Home > The shocking cost of drugs

The shocking cost of drugs

September 13th, 2017 at 05:01 pm

Because the job I've just accepted is a contract job, I find myself once again in the position of having to weigh health insurance costs without the usual employer subsidies.

Having MS, the drug costs are especially frightening.

I researched the 7 plans available to me in my state on the healthcare exchange website. Several insurers have pulled out and there are only 2 left. Of these, I looked most closely at the one with the lowest annual deductible of $1,000. The other plans had deductibles of $2,000, $3,000 and up. (I mean, if your deductible is that high, it just results in your not wanting to get ANY kind of healthcare becus you'll be paying 100% of costs. So what good is that?)

Based on a fairly low 2017 income I roughly calculated for this year at about $43,000 tops, I would get the maximum subsidies available, so my monthly premium for this particular plan would be $362, or $163 less than what I'm paying for health insurance now through COBRA. So far, so good.

But then we get into the weeds of "specialty drug" coverage of the Copaxone I take for my MS. I called the health insurance company, ConnectiCare, and asked them what the retail price of this drug would be for me and she said I'd have to call the pharmacy, Accredo. Accredo said they couldn't tell me the retail price of any drug under any plan except the one I'm enrolled in, so I asked her for that just to have a ballpark number to play with.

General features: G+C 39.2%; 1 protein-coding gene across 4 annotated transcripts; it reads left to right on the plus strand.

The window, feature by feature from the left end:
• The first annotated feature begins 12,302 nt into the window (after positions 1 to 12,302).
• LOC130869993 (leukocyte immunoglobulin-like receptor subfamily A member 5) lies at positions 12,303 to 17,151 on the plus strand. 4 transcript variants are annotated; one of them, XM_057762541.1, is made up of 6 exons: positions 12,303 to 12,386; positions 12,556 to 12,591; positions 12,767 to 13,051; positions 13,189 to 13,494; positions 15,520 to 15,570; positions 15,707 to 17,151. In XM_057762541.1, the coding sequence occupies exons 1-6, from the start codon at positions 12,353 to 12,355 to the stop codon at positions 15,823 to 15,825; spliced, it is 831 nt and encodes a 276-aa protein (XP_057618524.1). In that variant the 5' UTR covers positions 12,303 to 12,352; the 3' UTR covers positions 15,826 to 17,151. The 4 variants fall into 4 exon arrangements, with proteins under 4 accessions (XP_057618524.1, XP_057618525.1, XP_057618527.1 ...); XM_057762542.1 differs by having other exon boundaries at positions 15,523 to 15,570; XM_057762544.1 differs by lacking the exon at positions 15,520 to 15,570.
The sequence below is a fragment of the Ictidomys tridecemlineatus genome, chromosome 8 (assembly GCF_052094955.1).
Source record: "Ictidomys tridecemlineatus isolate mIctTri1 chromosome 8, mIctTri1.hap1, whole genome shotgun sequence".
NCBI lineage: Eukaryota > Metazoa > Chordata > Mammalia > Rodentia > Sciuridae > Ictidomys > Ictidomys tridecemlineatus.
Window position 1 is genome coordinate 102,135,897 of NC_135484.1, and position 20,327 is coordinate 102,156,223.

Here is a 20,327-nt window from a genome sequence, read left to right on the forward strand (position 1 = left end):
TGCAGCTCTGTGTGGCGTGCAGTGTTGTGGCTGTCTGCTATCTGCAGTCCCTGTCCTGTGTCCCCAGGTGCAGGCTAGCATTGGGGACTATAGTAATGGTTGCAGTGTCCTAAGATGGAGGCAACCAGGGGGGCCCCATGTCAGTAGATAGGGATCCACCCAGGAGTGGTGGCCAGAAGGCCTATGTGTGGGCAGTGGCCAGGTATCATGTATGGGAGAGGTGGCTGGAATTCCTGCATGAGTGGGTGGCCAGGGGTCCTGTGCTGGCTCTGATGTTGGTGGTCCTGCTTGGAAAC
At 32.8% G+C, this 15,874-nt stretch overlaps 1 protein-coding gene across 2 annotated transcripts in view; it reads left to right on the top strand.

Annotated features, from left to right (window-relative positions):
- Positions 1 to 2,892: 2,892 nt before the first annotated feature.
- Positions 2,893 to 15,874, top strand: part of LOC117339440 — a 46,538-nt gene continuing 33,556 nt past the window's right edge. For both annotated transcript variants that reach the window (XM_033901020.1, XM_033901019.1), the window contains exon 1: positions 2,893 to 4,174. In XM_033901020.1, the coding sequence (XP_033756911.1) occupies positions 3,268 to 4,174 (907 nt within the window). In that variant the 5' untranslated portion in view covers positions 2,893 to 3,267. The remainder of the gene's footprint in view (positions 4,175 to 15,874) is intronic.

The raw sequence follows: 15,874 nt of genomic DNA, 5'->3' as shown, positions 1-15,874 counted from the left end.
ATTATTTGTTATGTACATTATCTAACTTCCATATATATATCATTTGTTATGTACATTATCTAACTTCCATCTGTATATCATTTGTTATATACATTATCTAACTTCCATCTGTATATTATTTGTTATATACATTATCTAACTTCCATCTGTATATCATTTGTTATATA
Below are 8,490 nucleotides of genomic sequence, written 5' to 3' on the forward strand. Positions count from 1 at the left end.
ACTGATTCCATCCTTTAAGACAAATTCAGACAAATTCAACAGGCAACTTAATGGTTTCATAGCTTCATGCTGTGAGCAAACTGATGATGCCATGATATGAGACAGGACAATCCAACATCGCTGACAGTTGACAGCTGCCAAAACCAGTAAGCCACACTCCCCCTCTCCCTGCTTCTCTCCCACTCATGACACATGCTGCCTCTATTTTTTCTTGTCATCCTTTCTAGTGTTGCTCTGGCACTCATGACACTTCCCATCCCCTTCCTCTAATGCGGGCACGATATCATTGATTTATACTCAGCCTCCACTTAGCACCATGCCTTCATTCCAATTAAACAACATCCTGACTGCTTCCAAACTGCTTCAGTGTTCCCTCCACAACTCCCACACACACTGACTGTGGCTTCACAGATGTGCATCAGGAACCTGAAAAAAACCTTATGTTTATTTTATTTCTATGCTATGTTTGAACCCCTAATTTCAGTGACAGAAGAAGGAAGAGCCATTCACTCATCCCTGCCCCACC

The plan I'm looking at would require me to pay 50% of the drug cost up to a maximum of $500 a month. However, the drug company that makes Copaxone has a co-pay assistance program for those who need it. They pay up to $2500 a month, up to a maximum of $12,000 annually.

So Accredo told me under my current Cigna plan (not the one I would need to switch to) the Copaxone I take costs $5,283 a month. This is really shocking to me. About 10 years ago, the cost was around $2500.

So half of $5,283 is $2,641 a month ($31,692 a year), which would be my responsibility. Applying the maximum amount of $12,000 the drug maker would chip in, I would still have to pony up $19,692 a year, or $1,641 a month for just this one drug.

This is what the cost looks like with a not very good plan on the healthcare exchange. Employer-sponsored plans are still the gold standard and far superior to anything else. By way of comparison, thru my COBRA Cigna plan with my old employer, I have $0 copays for the drug. I am glad I chose to stick with this plan even tho my monthly premiums seemed a little high.

I'm not sure what to do about this. I don't think I could bring myself to spend nearly $20K on this one drug. All I can do is keep looking for a new job even as I start this contract job, and also do as good a job as I can to optimize my chance of getting a perm offer there.